Over the last 650 years, except for an unexplained two-week period in 1922, the Zontaru Indian collective of southernmost Belize has cultivated three peculiar traits which have been embraced by modern popular culture.
 Shaved heads: To better accommodate the indians' traditional tight-fitting bonnets, the women of the tribe have their heads shorn. But they don't do so with razors, knives or other sharp implements. They do it with teeth. Each indian girl who seeks to enter adulthood must first visit the oldest female member of the tribe, called Nibble Woman, who scrupulously bites off their scalp hair. (The abundant facial hair, on the other hand, is groomed and shellacked to entice suitors.) Every three weeks thereafter for ten full-moons, the girl returns to Nibble Woman, who dutifully gnaws off any stubble. It cannot be a pleasant experience for either gnawer or gnawee because both parties shun eye contact during the entire process. Even during Panoonba, a hypersocial event of nonstop bacchanalia that lasts from December through March, neither person acknowledges the other, except as a target for the ambergris pie toss. By the end of the tenth moon cycle, the scalp hair, probably too disgusted with the whole process to endure it any longer, ceases growing. By contrast, that of the noses and ear is often profuse enough to weave into doilies. Tribal elders present the girl with a small basket of toiletries and declare her a fully fledged woman. Because of the relatively small Zontaru Indian population, Nibble Woman's is but a part-time profession. During slack womanhooding times, she keeps sharp by applying her talents to the heads of chickens, a practice discovered and copied by carnival geeks during that previously mentioned two-week interval in 1922.
 Boondocking: Tribal real estate developers go to various collective villages and turn state-of-the-art housing projects into rustic little shantytowns with only primitive amenities. Their aim is to create a Belizian "Colonial Williamstown," where tourists can observe the indians as they might have existed hundreds of years ago. Intricate hunter-gatherer dramas involving small baskets of toiletries are played out by performers in traditional titanium jerkins. The lengthy journey to Belize by seven members of Clan Wingate in the penultimate year of the Late Archaic Period, including the treacherous trek across a spongy-white blancmangelike Gulf du Mexico bog, is reenacted as a kind of cabaret. Even the dubious story of the collective's 1922 visit by hyperintelligent space leopards is given a metaphorical miming. A small but vocal contingent of Zontaru, notably those who are in their homes during the disabodement process, object to what they term regressive recontextualization. They argue that a booming tourism industry does not make up for their own domicile displacement, plus it subverts the collective’s unified goal of progressive illusionism. Again, modern culture has usurped the term, if not the concept. Nowadays, boondocking refers to an outdoor phenomenon where recreational vehicles camp for free in large chain store parking lots for days at a time while their drivers attend professional geeking seminars and mime dismembership training.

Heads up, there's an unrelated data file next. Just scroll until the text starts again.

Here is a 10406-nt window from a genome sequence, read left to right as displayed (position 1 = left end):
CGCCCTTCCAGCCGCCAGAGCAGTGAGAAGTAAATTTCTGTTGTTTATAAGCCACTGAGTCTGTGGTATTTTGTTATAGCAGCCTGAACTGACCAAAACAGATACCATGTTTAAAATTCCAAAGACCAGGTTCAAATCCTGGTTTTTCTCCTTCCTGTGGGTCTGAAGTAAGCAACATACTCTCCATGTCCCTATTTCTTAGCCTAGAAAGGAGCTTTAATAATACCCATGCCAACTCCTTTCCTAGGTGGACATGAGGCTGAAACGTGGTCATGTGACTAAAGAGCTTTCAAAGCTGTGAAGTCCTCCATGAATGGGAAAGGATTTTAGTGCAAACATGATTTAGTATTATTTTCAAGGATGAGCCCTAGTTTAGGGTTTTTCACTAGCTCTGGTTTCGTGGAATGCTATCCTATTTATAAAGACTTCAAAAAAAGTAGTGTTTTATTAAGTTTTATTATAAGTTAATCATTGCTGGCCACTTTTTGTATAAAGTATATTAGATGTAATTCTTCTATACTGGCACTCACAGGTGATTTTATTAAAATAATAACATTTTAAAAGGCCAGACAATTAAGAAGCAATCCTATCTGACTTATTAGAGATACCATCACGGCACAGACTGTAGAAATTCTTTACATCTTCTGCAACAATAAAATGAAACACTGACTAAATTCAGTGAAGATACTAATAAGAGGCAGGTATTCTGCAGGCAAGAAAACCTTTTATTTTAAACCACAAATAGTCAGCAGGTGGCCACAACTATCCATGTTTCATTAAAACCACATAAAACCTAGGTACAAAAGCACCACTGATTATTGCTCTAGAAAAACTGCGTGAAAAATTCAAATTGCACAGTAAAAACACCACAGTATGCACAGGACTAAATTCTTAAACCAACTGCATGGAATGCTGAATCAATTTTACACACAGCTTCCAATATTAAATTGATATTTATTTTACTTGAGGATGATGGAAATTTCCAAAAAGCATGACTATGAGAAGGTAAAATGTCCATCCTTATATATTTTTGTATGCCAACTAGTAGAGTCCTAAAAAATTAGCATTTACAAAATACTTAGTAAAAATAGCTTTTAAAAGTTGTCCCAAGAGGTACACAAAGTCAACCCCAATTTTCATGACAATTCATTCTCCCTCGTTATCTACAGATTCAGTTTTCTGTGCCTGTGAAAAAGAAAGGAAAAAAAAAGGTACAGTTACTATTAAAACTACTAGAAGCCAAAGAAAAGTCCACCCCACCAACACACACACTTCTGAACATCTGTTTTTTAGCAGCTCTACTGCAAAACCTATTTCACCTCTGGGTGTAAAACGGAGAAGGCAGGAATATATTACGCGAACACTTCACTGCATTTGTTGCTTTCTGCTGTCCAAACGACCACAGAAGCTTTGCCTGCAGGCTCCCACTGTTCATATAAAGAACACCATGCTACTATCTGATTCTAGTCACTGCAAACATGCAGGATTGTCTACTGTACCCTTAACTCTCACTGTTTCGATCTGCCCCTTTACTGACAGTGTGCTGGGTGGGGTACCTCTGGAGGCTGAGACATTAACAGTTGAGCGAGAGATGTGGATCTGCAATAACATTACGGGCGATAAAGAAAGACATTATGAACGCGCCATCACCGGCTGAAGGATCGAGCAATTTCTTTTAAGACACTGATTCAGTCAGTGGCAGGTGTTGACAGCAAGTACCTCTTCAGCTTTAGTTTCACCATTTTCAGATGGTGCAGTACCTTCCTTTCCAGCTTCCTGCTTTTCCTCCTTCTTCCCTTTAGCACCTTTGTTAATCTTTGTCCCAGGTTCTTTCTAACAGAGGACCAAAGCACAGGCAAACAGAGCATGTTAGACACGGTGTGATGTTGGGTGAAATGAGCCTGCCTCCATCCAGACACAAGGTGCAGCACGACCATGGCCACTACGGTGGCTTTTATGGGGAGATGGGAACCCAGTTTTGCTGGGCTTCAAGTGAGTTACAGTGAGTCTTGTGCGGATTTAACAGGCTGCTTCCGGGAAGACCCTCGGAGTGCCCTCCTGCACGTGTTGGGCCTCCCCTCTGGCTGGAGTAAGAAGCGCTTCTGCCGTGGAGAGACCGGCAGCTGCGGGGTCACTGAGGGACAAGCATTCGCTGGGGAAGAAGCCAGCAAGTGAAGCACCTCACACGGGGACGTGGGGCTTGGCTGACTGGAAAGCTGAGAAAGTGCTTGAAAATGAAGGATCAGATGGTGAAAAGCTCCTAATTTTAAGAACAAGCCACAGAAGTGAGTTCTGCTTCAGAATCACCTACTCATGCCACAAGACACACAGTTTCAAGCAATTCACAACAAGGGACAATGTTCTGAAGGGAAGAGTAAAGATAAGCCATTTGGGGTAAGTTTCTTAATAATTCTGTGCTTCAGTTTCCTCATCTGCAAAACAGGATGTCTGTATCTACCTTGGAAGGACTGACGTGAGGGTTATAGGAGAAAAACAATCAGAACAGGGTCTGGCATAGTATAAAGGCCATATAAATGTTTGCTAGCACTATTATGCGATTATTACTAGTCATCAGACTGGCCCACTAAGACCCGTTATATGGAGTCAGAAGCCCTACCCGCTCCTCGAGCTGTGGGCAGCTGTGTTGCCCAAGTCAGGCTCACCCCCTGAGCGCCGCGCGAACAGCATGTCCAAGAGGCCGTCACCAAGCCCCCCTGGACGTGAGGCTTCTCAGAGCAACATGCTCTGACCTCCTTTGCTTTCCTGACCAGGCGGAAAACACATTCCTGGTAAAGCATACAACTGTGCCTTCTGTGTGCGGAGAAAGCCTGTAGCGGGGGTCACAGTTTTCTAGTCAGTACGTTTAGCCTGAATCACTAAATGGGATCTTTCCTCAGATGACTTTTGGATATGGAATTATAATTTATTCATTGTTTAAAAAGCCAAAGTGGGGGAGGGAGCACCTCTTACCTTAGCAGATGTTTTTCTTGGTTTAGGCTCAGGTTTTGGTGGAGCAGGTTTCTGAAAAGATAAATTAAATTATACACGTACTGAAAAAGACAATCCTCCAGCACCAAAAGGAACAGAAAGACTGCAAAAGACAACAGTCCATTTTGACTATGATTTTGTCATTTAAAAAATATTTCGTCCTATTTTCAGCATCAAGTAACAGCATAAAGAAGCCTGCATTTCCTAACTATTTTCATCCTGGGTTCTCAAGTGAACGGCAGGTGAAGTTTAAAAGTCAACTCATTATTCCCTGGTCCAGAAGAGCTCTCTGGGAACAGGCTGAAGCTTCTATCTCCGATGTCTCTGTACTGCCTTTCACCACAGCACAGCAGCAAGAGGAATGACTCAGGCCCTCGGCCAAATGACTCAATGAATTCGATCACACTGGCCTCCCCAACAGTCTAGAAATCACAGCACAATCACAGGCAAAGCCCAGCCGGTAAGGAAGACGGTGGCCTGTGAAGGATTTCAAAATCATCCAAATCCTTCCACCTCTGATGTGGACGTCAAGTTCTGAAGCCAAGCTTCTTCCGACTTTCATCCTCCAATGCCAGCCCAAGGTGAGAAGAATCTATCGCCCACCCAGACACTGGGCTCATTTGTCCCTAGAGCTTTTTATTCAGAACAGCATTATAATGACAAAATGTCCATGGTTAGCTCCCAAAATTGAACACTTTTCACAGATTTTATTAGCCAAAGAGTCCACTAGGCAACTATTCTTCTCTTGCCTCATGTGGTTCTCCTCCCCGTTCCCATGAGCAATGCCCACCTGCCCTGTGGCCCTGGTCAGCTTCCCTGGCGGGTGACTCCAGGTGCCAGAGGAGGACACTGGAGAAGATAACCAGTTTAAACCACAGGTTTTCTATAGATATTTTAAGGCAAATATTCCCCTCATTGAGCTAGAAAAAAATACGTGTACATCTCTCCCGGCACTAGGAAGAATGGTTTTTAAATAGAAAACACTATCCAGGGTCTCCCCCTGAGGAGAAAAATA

Headbanging: The word today refers to a style of rock music that features loud electric guitars and drums playing repetitive motifs with few chord changes; compositional constructs are typically limited to yes or no intuitions. But according to Zontaru craniomusicologists, until about 80 years ago, headbanging represented a comparatively sedate type of Belizian music. During Panoonba, a group of up to 30 indians, including many with shorn heads, sat next to one another in a circle facing outward. Inside the circle, tribal musicians with mallets made from the autochthonous coat trees beat rhythmic tattoos on various pates, which were made hyperresonant by the bacchanalian diet of ambergris pie. The term headbanging term didn't derive from the music that ensued, because the indians' heads were hit gently, not banged. Rather, it was a result of the fervor into which the musicians fell. So involved did they become with their percussive assaults that they often lost track of their fellow drummers, and ran headlong into them, bashing and banging their own heads. It was the absence of conscious musicians that usually concluded the performance. That concept, too, has been usurped by modern headbangers.
Today's 353rd episode of Kalvos & Damian's New Music Bazaar features all three Zontaru collective traits: it headbangs, it boondocks, it shears the hair right off your head. And that's just for starters. And bunching it all up into a context that even an ambergrissed space leopard might enjoy is Kalvos.